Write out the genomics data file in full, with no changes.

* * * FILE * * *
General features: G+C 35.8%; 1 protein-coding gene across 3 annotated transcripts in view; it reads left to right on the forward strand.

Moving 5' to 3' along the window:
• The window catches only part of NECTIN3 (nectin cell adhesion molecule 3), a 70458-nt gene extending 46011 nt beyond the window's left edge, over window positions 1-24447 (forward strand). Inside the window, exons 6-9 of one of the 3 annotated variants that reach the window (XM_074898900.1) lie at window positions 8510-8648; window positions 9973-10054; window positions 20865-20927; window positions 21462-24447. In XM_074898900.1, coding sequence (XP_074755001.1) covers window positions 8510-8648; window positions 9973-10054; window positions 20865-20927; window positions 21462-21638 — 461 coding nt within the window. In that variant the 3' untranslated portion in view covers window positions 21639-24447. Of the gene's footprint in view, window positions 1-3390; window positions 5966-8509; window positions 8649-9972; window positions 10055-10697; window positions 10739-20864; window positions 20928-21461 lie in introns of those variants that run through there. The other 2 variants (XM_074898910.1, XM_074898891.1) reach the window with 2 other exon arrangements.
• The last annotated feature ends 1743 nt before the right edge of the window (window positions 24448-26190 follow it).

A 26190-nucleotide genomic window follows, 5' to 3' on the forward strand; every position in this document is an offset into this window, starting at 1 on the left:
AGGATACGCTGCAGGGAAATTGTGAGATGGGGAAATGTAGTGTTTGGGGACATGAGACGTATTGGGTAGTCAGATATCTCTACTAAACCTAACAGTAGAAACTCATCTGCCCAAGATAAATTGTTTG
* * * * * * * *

General features: G+C 35.8%; 1 protein-coding gene across 3 annotated transcripts in view; it reads left to right on the forward strand.

Moving 5' to 3' along the window:
• The window catches only part of NECTIN3 (nectin cell adhesion molecule 3), a 70458-nt gene extending 46011 nt beyond the window's left edge, over window positions 1-24447 (forward strand). Inside the window, exons 6-9 of one of the 3 annotated variants that reach the window (XM_074898900.1) lie at window positions 8510-8648; window positions 9973-10054; window positions 20865-20927; window positions 21462-24447. In XM_074898900.1, coding sequence (XP_074755001.1) covers window positions 8510-8648; window positions 9973-10054; window positions 20865-20927; window positions 21462-21638 — 461 coding nt within the window. In that variant the 3' untranslated portion in view covers window positions 21639-24447. Of the gene's footprint in view, window positions 1-3390; window positions 5966-8509; window positions 8649-9972; window positions 10055-10697; window positions 10739-20864; window positions 20928-21461 lie in introns of those variants that run through there. The other 2 variants (XM_074898910.1, XM_074898891.1) reach the window with 2 other exon arrangements.
• The last annotated feature ends 1743 nt before the right edge of the window (window positions 24448-26190 follow it).

A 26190-nucleotide genomic window follows, 5' to 3' on the forward strand; every position in this document is an offset into this window, starting at 1 on the left:
AGGATACGCTGCAGGGAAATTGTGAGATGGGGAAATGTAGTGTTTGGGGACATGAGACGTATTGGGTAGTCAGATATCTCTACTAAACCTAACAGTAGAAACTCATCTGCCCAAGATAAATTGTTTG